4. Annor, G. A., & Baiden, E. A. (2011). Evaluation of Food Hygiene Knowledge Attitudes and Practices of Food Handlers in Food Businesses in Accra, Ghana. Food and Nutrition Sciences, 2, 830-836 ()[CrossRef]
  5. World Health Organization (2006). A Guide to Healthy Food Markets. Geneva.
  6. Codjia, G. (2000). FAO Technical Support for Improvement within the Street Food Sector. Pretoria: Gauteng Province.
  7. Ghana Medical Journal (2006). 39:46-49
  8. World Bank (2006). Revised Food Safety Action Plan, Africa Agriculture and Rural Development (AFTAR).
  9. Food and Drugs Act (1992). (PNDC Law 305 B); Parliament of the Republic of Ghana,Accra,Ghana,http://www.epa.gov.gh/ghanalex/acts/Acts/FOOD%20AND%20DRUGS%20BOARD.pdf (accessed on 22 May 2020).
  10. Lah, S. E Oppong, D. J., Agyei, R., & Appiah, H. (2019). An Investigation into the Practices Food Handling by Informal Food Vendors in Koforidua in the Eastern Region of Ghana. , 4 (2), 44-52
  11. Ghana Public Health Act (2012). Food and Drug Board Act 851, Government printer assembly press Accra: GPC/A753/350/11/12 www.ghanapulishingcompany assessed (2020).
  12. Green, L. R., & Selman, C. (2005). Factors impacting food workers’ and managers’ safe food preparation practices: A qualitative study. Food Protection Trends, 25 (12), 981-990. Retrieved August 2012, from http://www.ophp.oregon.gov/ DHS/ph/foodsafety/snet/snetworkerarticle.pdf
  13. National Restaurant Association Educational Foundation (2004). Serve safe course book (3rd Ed.). Chicago, IL: Wiley.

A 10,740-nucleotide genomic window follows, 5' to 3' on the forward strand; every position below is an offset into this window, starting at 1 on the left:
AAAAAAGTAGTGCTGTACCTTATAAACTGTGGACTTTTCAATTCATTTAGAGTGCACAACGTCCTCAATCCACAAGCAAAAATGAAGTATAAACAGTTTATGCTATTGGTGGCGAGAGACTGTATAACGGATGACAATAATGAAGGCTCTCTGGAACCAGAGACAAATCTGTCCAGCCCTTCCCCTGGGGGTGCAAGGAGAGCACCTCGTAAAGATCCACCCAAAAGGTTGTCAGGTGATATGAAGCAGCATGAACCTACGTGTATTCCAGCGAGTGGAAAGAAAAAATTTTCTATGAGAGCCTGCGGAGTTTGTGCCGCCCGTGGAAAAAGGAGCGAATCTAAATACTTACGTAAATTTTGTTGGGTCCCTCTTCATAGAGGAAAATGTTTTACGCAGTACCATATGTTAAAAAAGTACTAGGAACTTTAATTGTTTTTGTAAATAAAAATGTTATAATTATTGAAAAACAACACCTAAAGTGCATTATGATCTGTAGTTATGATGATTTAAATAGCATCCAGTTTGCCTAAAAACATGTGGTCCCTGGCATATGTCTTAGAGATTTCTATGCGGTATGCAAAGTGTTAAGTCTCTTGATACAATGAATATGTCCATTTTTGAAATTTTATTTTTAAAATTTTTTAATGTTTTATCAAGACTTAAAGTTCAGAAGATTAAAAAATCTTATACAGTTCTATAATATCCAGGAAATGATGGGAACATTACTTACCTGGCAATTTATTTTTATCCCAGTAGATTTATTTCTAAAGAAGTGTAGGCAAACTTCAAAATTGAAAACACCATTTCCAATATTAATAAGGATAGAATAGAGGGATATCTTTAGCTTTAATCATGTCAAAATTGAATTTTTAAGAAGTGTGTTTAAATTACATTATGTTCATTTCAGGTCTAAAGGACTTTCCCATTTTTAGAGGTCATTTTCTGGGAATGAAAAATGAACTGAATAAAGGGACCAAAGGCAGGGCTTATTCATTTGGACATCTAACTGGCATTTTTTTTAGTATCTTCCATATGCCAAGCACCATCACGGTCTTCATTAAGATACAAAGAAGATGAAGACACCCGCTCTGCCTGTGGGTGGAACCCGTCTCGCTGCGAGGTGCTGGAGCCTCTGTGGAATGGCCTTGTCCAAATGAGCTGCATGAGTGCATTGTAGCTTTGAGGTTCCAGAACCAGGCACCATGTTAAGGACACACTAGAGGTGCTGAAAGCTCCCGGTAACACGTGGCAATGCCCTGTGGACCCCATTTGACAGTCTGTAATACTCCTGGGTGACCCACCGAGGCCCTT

14. Bhaskar, J., Usman, M., Smitha, S. & Bhat, G. K., (2004). Bacteriological profile of street foods in Mangalore. Indian J. Med. Microbiol. 22: 197-197.[CrossRef]
  15. Ghana Public Health Act (2012). Food and Drug Board Act 851, Government printer assembly press Accra: GPC/A753/350/11/12 assessed (2020).
  16. Abdalla, M. A., Suliman, S. E. & Bakhiet, A. O. (2009). Food safety knowledge and practices of street food vendors in Atbara City (Naher Elneel State Sudan) African. Journal of Biotechnology, 8 (24), 6967-6971.
  17. Lynch, R. A., Elledge, B. L., Griffith, C. C., & Boatright, D. T. (2005). A comparison of food safety knowledge among restaurant managers, by source of training and experience, in Oklahoma County, Oklahoma. Journal of Environmental Health, 66 (2), 9-13.
  18. Pilling, V. K., Brannon, L. A., Shanklin, C. I. W., Kevin, R., Roberts, K. R., Barrett, B. B., & Howells, A. D. (2008). Food Safety Training Requirements and Food Handlers’ Knowledge and Behaviors. Food Protection Trends, 28 (3), 192–200.
  19. McCabe-Sellers, B. J., & Beattie, S. E. (2004). Food safety: Emerging trends in food borne illness surveillance and prevention. Journal of the American Dietetic Association, 104, 1708-1717.[CrossRef] [PubMed]
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How to Cite